Login | Register   
LinkedIn
Google+
Twitter
RSS Feed
Download our iPhone app
TODAY'S HEADLINES  |   ARTICLE ARCHIVE  |   FORUMS  |   TIP BANK
Browse DevX
Sign up for e-mail newsletters from DevX


Tip of the Day
Language: Visual Basic
Expertise: Intermediate
Aug 6, 2001

Avoid Hungarian Notation in Public Interfaces


Most coding standards recommend the use of Hungarian variable naming, which uses prefixes to indicate the variable's type. However, these naming conventions usually should not be used in a component's public interface. Consider the following function:
 
   Public blnCheckStuff(intStuff As Integer) As Boolean

What if you need to change intStuff to a Variant? If you changed the name of intStuff to be consistent with its new type, code using named arguments need to change:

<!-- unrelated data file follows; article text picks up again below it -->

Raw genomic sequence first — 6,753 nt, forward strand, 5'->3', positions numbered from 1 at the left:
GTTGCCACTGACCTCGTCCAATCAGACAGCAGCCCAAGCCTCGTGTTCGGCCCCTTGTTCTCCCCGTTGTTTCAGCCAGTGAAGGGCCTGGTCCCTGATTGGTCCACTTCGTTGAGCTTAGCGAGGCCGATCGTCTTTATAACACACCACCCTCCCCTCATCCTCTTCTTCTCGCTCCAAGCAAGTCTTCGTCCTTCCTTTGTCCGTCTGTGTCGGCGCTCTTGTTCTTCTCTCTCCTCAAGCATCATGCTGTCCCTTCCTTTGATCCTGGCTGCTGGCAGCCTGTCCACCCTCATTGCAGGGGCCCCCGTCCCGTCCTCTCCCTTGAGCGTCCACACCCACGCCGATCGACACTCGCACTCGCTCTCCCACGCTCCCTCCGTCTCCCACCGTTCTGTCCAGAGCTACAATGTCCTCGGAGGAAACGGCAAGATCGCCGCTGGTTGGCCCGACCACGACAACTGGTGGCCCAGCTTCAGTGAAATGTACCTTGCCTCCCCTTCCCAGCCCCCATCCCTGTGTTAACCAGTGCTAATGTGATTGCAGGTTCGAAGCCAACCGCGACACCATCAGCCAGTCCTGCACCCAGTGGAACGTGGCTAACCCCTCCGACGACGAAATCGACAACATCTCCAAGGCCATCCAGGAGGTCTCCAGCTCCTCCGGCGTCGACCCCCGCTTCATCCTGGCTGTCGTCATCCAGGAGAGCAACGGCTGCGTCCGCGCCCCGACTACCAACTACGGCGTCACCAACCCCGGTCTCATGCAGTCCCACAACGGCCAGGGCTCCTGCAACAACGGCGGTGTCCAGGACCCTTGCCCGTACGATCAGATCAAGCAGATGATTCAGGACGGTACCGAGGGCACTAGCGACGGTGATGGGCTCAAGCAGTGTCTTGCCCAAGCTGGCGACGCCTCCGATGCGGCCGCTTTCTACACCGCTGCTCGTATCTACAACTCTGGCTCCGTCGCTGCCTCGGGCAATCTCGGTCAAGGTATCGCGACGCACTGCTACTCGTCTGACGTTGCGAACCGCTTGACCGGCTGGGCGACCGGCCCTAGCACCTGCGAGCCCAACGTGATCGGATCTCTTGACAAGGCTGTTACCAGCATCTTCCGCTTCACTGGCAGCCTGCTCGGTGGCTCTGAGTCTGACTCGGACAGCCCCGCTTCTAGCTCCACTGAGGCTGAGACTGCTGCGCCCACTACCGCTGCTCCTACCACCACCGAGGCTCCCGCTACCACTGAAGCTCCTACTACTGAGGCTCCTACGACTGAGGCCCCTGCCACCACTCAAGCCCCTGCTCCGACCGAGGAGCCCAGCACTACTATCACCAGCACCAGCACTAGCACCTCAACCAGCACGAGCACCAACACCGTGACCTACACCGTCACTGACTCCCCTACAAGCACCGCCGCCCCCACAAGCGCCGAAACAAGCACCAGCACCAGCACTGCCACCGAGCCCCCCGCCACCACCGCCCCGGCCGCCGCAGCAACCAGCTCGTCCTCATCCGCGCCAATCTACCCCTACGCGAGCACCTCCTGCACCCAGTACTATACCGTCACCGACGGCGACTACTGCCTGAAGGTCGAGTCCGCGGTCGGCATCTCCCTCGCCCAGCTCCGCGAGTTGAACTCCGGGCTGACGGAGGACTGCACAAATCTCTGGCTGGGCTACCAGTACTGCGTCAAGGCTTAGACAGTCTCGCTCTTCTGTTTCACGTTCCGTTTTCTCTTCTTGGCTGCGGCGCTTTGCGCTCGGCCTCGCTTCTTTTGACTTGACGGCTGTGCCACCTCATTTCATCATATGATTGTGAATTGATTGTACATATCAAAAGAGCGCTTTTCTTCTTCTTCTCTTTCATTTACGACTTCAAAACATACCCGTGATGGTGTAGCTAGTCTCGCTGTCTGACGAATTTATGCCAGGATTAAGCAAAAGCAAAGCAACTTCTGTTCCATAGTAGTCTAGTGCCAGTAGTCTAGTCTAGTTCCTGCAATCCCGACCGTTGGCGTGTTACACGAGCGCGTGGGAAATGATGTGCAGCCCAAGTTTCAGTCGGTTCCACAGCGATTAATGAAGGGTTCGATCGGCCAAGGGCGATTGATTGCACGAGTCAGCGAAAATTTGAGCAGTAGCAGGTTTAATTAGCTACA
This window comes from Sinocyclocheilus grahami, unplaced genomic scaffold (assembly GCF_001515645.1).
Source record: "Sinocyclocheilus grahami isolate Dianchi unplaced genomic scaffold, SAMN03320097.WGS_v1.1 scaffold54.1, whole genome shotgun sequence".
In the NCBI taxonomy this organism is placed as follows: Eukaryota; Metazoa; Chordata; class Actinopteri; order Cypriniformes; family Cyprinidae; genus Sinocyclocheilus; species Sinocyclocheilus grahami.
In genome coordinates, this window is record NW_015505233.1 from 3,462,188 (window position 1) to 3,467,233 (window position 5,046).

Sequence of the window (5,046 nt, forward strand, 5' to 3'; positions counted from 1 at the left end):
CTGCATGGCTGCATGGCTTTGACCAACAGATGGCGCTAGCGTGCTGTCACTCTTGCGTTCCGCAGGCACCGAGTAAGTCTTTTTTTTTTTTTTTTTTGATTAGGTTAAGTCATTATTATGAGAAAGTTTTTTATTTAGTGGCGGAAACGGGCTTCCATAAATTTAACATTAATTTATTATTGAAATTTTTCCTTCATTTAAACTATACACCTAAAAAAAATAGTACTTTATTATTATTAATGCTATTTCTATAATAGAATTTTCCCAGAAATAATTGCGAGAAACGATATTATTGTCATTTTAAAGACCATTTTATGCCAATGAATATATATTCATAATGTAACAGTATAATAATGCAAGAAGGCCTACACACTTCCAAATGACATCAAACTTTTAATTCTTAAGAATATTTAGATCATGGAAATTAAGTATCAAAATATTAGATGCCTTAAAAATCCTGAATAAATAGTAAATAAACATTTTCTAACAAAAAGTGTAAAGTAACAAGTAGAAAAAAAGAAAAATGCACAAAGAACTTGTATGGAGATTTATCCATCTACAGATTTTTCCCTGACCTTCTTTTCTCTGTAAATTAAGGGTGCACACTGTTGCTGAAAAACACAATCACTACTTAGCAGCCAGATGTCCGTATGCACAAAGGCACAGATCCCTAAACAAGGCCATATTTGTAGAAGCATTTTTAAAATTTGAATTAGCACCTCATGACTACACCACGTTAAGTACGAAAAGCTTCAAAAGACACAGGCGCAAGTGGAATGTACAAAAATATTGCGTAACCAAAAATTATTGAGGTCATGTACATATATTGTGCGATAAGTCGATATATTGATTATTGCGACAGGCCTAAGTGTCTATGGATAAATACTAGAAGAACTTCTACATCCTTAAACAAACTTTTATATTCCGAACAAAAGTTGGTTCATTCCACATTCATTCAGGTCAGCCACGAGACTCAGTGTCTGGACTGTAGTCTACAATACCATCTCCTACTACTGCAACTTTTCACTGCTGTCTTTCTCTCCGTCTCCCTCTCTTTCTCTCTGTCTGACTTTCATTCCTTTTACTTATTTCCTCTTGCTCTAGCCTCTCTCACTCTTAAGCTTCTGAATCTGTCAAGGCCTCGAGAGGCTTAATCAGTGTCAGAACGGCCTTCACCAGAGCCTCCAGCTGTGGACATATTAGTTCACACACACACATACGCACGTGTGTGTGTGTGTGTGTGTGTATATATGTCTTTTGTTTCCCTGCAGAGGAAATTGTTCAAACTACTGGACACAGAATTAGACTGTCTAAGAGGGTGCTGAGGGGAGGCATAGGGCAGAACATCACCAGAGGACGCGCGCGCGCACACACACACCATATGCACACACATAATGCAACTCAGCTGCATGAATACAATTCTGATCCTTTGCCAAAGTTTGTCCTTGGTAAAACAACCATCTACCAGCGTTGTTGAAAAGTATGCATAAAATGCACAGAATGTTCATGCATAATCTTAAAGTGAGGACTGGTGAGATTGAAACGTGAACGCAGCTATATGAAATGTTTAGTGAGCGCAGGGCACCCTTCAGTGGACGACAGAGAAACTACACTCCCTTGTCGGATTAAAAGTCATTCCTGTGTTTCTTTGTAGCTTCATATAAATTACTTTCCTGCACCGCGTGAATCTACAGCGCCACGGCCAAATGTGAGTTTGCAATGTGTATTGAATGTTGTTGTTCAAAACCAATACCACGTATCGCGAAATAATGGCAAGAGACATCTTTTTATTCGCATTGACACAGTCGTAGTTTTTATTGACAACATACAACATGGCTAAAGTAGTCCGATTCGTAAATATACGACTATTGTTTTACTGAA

bResult = blnCheckStuff(intStuff:=1)

So, you would either have to make changes to callers to blnCheckStuff or leave the confusing and inconsistent name alone. Additionally, using Hungarian notation in a public interface betrays implementation details to the outside world, which doesn't really follow the Encapsulation part of OO.

In most cases, a better approach would be to do a good job documenting your component and use this declaration:
 
   Public CheckStuff(Stuff As Integer) As Boolean

Users of your component will still be able to tell what types to use by using Intellisense or the Object Browser.
Chris McCann
 
Comment and Contribute

 

 

 

 

 


(Maximum characters: 1200). You have 1200 characters left.

 

 

Sitemap
Thanks for your registration, follow us on our social networks to keep up-to-date